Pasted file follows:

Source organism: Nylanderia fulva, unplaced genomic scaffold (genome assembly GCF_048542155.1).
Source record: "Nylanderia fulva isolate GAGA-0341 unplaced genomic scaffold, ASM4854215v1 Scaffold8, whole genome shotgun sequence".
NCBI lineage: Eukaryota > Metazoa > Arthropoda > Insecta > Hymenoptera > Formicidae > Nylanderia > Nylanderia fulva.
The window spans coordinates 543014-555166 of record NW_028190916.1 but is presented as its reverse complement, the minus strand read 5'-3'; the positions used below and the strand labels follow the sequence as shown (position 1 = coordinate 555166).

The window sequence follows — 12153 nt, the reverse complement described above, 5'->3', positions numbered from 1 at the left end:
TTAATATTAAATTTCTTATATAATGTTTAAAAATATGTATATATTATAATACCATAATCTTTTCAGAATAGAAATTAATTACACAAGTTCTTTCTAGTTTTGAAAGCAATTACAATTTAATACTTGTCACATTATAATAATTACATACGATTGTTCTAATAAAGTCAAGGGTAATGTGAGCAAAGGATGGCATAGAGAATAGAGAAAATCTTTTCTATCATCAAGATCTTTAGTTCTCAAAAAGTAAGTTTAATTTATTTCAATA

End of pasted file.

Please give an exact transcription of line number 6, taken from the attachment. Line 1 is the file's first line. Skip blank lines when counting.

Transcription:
TTAATATTAAATTTCTTATATAATGTTTAAAAATATGTATATATTATAATACCATAATCTTTTCAGAATAGAAATTAATTACACAAGTTCTTTCTAGTTTTGAAAGCAATTACAATTTAATACTTGTCACATTATAATAATTACATACGATTGTTCTAATAAAGTCAAGGGTAATGTGAGCAAAGGATGGCATAGAGAATAGAGAAAATCTTTTCTATCATCAAGATCTTTAGTTCTCAAAAAGTAAGTTTAATTTATTTCAATA